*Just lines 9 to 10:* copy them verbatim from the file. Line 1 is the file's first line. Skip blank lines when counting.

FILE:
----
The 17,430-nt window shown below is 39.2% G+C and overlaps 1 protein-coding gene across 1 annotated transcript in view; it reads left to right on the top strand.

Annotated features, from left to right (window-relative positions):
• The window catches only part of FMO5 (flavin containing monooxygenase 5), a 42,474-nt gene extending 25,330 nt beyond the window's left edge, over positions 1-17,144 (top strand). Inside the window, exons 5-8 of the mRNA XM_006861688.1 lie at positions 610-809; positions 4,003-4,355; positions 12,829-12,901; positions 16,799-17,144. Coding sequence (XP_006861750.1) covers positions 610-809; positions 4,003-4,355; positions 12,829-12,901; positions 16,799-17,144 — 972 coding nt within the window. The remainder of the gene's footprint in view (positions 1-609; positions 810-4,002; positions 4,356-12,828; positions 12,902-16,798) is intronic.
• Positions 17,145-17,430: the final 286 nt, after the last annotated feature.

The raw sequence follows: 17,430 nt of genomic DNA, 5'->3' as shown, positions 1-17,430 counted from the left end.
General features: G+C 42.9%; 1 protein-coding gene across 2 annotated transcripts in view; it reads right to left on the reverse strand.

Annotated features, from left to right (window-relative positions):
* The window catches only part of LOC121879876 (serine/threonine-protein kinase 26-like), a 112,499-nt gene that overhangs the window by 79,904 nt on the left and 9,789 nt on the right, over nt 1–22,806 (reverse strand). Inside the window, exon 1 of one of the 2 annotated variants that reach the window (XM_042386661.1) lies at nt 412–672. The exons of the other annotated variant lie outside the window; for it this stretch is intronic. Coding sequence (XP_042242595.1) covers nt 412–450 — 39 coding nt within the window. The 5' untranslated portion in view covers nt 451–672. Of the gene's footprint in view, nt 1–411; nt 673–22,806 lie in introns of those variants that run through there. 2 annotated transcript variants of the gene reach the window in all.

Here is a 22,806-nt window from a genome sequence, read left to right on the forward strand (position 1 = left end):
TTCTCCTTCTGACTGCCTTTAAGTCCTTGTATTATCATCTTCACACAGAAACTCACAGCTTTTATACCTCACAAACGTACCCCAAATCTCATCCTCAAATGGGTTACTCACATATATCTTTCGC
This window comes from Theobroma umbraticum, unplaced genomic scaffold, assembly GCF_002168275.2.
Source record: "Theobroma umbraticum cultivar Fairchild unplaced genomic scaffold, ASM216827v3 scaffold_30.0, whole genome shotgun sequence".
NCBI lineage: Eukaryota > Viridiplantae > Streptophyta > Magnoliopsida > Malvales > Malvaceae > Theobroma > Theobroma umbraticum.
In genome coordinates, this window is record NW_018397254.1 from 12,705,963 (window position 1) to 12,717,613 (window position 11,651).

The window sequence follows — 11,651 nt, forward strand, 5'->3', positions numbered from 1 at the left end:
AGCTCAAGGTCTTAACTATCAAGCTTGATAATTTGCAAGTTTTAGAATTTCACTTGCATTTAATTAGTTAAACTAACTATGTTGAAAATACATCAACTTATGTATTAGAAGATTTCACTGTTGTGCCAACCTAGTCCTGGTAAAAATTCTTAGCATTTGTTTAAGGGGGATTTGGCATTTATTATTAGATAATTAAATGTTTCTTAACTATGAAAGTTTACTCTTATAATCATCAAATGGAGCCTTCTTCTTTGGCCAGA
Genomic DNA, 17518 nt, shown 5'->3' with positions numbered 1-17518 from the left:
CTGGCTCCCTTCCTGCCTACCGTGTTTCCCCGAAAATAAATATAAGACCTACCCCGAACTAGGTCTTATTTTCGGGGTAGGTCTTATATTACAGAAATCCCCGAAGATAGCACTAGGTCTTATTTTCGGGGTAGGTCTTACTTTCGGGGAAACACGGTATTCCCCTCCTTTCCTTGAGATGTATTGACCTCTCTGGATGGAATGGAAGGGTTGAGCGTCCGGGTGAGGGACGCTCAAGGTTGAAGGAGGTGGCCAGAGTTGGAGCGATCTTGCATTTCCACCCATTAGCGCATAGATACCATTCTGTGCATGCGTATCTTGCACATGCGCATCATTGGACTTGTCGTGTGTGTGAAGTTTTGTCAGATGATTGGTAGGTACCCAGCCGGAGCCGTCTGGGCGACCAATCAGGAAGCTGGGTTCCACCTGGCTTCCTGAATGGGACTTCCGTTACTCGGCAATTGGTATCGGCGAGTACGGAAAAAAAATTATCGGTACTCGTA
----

Here is a 22,806-nt window from a genome sequence, read left to right on the forward strand (position 1 = left end):
TTCTCCTTCTGACTGCCTTTAAGTCCTTGTATTATCATCTTCACACAGAAACTCACAGCTTTTATACCTCACAAACGTACCCCAAATCTCATCCTCAAATGGGTTACTCACATATATCTTTCGC